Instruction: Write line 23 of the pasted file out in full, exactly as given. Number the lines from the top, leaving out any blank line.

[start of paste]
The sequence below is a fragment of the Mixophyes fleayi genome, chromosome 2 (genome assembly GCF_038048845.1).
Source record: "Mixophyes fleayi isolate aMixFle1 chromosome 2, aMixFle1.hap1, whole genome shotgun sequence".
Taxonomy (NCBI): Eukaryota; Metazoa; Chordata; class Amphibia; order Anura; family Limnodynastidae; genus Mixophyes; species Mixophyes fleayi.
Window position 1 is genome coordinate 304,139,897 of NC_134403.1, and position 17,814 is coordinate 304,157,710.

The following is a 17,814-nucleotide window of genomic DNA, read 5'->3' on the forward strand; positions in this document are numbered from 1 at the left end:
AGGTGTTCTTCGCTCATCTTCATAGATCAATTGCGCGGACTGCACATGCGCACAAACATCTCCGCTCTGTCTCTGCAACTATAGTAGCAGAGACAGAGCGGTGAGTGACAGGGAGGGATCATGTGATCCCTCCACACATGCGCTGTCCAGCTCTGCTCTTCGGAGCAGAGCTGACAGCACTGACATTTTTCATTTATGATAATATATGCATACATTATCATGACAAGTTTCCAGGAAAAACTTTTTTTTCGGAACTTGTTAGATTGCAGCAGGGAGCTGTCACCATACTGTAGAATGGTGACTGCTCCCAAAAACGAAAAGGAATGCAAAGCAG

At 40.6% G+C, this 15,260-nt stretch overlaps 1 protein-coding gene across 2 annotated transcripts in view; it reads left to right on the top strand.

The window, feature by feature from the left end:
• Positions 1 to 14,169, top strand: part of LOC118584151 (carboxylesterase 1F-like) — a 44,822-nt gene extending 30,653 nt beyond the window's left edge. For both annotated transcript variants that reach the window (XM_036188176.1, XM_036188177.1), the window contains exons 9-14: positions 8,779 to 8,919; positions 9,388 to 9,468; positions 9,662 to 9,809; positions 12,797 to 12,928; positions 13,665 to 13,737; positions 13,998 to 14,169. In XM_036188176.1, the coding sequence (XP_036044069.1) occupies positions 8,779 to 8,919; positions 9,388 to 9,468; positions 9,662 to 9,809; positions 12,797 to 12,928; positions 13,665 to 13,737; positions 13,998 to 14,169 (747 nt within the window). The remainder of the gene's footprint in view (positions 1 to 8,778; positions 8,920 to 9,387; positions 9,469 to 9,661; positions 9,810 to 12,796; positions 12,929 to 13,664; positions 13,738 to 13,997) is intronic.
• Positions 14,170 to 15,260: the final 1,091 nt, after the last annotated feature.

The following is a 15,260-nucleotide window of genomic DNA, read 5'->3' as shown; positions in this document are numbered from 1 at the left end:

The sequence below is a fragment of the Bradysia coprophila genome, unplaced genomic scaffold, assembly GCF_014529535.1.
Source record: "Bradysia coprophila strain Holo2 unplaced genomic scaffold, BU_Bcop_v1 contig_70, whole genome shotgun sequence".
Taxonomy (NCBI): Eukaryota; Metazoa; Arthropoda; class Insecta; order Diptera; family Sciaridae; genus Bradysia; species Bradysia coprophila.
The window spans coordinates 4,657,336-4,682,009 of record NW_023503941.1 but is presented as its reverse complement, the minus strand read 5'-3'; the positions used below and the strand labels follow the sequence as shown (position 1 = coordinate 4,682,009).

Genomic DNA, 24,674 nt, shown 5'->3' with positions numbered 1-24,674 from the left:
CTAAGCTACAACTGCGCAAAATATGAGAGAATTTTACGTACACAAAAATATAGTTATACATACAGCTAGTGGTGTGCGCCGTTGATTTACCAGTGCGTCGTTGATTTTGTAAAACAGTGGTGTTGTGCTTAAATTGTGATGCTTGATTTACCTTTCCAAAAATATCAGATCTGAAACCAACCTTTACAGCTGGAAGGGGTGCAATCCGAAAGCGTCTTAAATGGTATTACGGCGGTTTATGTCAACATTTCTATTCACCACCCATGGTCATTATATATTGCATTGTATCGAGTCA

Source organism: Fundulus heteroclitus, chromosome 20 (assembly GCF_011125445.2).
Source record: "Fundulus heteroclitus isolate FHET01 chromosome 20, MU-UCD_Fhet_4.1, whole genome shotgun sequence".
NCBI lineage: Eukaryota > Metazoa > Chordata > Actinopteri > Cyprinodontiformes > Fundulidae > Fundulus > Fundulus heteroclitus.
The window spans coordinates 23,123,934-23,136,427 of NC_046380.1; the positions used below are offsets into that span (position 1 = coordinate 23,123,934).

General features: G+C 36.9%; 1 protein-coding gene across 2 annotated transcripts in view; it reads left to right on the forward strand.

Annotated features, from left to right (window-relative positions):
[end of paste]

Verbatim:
Annotated features, from left to right (window-relative positions):